Nvidia’s DLSS and AMD’s FSR have become essential parts of PC gaming in recent years to allow gamers to keep up with the graphical capabilities of modern titles, especially at 1440p and 4K resolutions. The technology works by lowering the resolution of the image and then artificially upscaling it which increases the overall performance while sacrificing very little in terms of visual quality. Starfield is a very beautiful-looking game and is also very demanding, which means that FSR and DLSS are essential for players wanting to squeeze as many frames per second as they can from the game. The problem, Nvidia’s DLSS isn’t natively included in Starfield which has left the game not living up to expectations among Nvidia GPU users.
How To Get DLSS 2.0 On Starfield
Bethesda partnered with AMD for the launch of Starfield, which in part meant that AMD’s FSR technology was implemented into the game at the cost of not including Nvidia’s DLSS. Because of this, many Nvidia users have seen lower frame rates than expected, but modders quickly found a solution.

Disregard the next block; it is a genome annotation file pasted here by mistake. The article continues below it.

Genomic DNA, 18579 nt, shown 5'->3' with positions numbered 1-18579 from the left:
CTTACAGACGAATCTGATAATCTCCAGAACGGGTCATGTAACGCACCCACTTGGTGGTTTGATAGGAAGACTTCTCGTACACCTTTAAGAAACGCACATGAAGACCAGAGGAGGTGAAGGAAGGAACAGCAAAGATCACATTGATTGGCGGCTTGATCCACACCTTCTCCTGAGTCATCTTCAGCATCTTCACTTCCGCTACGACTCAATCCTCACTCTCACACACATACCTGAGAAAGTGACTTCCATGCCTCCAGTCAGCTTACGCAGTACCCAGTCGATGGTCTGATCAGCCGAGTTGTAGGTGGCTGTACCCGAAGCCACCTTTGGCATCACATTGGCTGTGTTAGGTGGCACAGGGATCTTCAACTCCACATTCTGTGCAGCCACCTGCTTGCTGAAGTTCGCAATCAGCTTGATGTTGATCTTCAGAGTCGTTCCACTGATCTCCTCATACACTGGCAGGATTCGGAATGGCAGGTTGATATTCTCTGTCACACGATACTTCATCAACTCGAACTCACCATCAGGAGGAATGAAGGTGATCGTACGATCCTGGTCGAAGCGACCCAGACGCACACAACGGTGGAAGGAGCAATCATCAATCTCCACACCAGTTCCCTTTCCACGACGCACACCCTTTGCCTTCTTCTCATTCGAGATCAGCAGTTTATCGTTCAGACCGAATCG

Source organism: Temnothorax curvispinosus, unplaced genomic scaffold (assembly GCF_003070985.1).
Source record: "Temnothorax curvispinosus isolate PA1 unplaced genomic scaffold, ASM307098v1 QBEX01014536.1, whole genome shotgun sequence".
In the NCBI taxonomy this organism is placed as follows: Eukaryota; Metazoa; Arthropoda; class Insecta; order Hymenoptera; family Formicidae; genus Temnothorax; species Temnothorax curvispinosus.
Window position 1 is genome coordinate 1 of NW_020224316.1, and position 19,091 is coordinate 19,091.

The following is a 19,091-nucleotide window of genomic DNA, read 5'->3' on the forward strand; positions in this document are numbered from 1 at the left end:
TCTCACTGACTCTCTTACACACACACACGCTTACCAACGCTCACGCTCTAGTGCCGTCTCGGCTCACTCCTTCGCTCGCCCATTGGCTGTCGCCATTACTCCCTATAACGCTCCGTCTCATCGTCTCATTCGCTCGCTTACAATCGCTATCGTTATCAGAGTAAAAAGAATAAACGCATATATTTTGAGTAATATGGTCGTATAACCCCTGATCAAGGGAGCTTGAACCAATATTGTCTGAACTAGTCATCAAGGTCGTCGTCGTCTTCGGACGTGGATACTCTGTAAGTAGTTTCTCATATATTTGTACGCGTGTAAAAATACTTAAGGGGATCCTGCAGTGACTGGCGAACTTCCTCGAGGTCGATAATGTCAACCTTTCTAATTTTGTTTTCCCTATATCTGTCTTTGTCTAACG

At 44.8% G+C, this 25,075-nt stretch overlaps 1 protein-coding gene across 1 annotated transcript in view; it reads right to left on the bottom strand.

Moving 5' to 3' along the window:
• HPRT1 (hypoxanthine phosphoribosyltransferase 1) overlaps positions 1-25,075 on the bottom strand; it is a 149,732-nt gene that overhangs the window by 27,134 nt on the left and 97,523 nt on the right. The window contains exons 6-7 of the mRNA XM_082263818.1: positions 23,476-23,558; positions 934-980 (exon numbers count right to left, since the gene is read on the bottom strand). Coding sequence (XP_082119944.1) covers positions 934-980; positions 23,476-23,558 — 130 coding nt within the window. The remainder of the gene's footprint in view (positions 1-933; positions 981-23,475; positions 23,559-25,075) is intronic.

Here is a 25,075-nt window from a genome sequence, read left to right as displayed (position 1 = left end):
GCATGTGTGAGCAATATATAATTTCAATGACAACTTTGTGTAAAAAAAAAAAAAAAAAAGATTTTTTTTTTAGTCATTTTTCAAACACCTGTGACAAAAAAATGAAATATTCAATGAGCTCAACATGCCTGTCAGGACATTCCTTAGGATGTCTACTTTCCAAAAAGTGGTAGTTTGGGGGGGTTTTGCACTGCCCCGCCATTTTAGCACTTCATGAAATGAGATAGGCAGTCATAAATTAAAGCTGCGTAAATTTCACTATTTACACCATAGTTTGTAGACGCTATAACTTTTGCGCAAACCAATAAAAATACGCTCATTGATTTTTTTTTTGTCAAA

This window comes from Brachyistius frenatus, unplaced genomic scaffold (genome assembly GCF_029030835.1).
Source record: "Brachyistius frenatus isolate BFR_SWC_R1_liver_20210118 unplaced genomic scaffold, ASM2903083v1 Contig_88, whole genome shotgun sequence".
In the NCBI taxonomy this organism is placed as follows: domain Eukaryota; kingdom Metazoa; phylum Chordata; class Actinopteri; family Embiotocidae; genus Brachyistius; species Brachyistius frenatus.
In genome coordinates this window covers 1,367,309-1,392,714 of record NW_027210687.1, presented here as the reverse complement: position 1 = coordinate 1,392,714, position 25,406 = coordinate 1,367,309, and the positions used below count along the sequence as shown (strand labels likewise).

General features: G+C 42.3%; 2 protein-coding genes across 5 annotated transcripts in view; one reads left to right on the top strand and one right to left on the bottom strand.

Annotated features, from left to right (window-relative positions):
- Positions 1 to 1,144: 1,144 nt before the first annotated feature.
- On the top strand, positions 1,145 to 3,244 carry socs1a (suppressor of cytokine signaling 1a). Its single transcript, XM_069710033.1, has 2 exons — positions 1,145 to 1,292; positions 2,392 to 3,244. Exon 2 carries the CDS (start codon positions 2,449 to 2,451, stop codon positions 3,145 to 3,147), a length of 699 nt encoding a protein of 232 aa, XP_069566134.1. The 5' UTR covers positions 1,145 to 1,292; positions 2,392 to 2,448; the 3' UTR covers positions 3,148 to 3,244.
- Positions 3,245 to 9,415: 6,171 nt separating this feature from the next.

One modder, PureDark, quickly released a free mod on Nexus Mods to add DLSS 2.0 to Starfield, with it increasing frame rates up to 30 fps compared to what gamers were seeing beforehand. If you want to add DLSS 2.0 to Starfield and replace FSR2 you can download the Starfield Upscaler mod here. There are some other DLSS mods online, but this one has proved to be the most popular so far.
$5 DLSS 3.5 Mod Has Been Cracked
In addition to releasing the DLSS 2.0 mod for free, PureDark locked a mod to add DLSS 3.5 and Frame Generation to Starfield behind his Patreon paywall, charging $5 for gamers to add it to their game. Just like Starfield itself, it didn’t take a crack team long to remove the DRM from the mod to make it available for free to everyone on the r/CrackWatch sub-Reddit.
Locking a mod behind a paywall has caused mixed reactions among the gaming community, with some understanding the reasoning for wanting to be paid for the hard work creating the mod, while some believe that Nvidia should sue PureDark for trying to sell its technology.
Bethesda did previously consider charging for official mods for Skyrim before later deciding against it and just leaving it to the community. As of the time of writing, there are over 129,000 mods across both versions of Skyrim and over 77,000 mods across the Fallout franchise on Nexus Mods, so it is safe to say the community proved that the developers didn’t need to get involved in modding.